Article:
Lawsuits are a very crude club with which to change belief systems. However, they have
been successful in correcting abuses by psychologists and other therapists who harm
clients with Recovered Memory Therapy, Multiple Personality Disorder, and implanted false
memories of Satanic Ritual Abuse. Lawsuits have succeeded when professional mental
health organizations have failed to control dangerous, experimental therapies
members. The same dynamic may possibly happen in the future with respect to faith healing.
The following cases are typical examples of the types of conflicts that have arisen between prayer and medical assistance. They are not intended to be inclusive of all such cases.
1993: Lawsuit involving Christian Science:
Christian Science: In 1993, Douglass Lundman sued his ex-wife and various Christian Science groups due
over the death of his 11 year old son in 1989. He had juvenile diabetes - a potentially
fatal disorder which incurable but routinely controlled with insulin, diet and exercise. While under the
care of his Christian Science mother, he had fallen into a diabetic coma and died. The
jury found that the mother, Kathleen McKown, her new husband, the Christian Science
practitioner, the Christian Science nursing home that provided his nurse, the local
representative of the Committee on Publication and the Church itself shared
responsibility for the death.
Lundman was awarded compensatory damages of over 5 million
dollars; the Church was assessed an additional 9 million in punitive damages. The former
were reduced to 1.5 million on appeal, but the church's punitive damages were not lowered.
The case was appealed to the U.S. Supreme Court. By refusing to review the case, the court
let the judgment stand. Stephen Carter criticized this decision of the Supreme
Court in the New York Times. He feels that religious freedom is jeopardized when
faith groups are punished for non-mainstream beliefs. "...the Justices have left the door open to all sorts of
This case presents a major dilemma for the church. It cannot abandon faith
healing because it represents a foundational principle on which their entire belief
system is based. Yet it cannot adsorb many large court-assessed damages without
going bankrupt. A middle ground may be possible: the church could urge their
members to seek medical attention for certain medical problems that are both
life threatening, and curable by medical science. This list might include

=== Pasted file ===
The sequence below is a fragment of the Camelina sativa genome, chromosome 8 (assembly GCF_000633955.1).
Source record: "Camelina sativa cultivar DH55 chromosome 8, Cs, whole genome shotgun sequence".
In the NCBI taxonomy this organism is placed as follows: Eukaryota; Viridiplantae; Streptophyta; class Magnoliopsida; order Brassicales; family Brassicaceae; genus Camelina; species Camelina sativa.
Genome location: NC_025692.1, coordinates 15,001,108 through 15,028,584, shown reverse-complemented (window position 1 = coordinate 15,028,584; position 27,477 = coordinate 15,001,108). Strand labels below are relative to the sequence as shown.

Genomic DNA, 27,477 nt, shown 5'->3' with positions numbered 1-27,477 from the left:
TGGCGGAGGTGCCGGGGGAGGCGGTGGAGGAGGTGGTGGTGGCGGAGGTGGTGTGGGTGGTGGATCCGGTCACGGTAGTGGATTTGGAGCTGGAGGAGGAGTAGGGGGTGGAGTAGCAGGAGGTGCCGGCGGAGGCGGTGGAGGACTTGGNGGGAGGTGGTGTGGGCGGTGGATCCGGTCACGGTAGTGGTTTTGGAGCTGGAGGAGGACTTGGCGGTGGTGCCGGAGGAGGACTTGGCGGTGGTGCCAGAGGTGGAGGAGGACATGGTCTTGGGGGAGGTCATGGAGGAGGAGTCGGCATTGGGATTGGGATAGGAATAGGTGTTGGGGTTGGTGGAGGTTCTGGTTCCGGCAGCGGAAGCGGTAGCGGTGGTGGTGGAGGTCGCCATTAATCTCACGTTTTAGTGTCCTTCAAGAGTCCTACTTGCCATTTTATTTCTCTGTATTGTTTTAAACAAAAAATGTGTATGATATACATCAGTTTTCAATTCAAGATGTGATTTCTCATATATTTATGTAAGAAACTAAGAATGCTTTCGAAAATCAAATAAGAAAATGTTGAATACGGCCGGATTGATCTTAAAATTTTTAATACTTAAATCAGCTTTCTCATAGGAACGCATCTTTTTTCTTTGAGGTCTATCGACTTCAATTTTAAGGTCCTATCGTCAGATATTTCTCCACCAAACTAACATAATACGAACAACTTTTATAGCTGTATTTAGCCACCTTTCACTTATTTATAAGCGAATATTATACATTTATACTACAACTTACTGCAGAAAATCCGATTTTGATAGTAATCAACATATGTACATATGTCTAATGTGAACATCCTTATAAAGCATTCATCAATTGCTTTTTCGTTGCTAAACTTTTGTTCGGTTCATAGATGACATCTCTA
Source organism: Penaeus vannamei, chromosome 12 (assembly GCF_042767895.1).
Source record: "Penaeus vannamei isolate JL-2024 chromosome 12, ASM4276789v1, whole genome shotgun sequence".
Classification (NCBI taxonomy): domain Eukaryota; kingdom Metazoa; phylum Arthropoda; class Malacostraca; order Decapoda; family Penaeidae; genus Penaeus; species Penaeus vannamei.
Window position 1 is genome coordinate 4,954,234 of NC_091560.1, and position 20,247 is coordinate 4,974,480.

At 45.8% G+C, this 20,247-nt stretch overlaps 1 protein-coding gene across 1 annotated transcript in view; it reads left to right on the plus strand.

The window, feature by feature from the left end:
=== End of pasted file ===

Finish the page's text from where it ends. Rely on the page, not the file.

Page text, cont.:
compound fractures, lumps in the breast, massive bee stings, bites by poisonous
animals, diabetes, appendicitis and malignant tumors. They might justify this
departure from their traditional healing methods, on financial grounds. If they
did not encourage their membership to seek medical help in some cases, then the
church might be considered negligent by the courts and driven into bankruptcy by
court-assessed punitive damages. 1
2000 to 2008: Lawsuit involving Christ Church, Oregon City:
Christian faith group in Oregon City teaches that medical illness is to be
treated with prayer, having the congregation anoint the sick person with
oil, and the laying of their hands. It is seen as a sign of weak faith if a
parent takes a child to the doctor. The group received national publicity
circa 2000 when KATU news of Portland, OR, revealed the unusual number of
child deaths among its followers. Their cemetery is similar to a
19th century graveyard when so many tombstones were for children who died in infancy and early childhood. More
than 80 children have been buried in their cemetery. As a result of this
publicity, the Oregon legislature repealed a law that had previously protected
parents who use prayer in place of medical help to treat deadly diseases.
Neil Beagley,15, had suffered from chronic renal failure and urinary tract
complications from birth. His condition was left untreated. He developed an inflammation of the urethra, which is a
relatively minor problem if treated medically. Lacking medical treatment, he
died of the complication in 2008-JUN. When he stopped breathing, nobody called
9-1-1. He had been unable to raise his arms or walk. He
had been vomiting for a week before his death.
His parents, Jeff and Marci
were charged with criminally negligent homicide.
previously, the Beagley's granddaughter Ava Worthington, aged 15 months, died after marathon faith healing sessions. She had suffered from
an untreated blood infection. Her father, Carl Brent Worthington, was found guilty of criminal mistreatment for failing to provide medical care to Ava. The child's mother was acquitted of all charges. 5
Jeff testified his trial
that: "We try to put God first and the other second, going in and getting
help. God will heal us. Iāve seen a lot of that done."
In Oregon, a person who is 15 years-old or older is legally able to give consent for medical care. However, they do not have the right to refuse medical care that is needed to prevent serious harm to themselves. Neil allegedly refused to go to the doctor, and his parents apparently did not force him to do so.
guilty in a jury trial, by a vote of 10 to 2. The maximum penalty for
criminally negligent homicide is 10 years in jail. However they are likely
to receive a sentence of about 17 months
which might be suspended.,3
This is the first time that a member of the Followers of
Christ church has been convicted of homicide in the congregation's long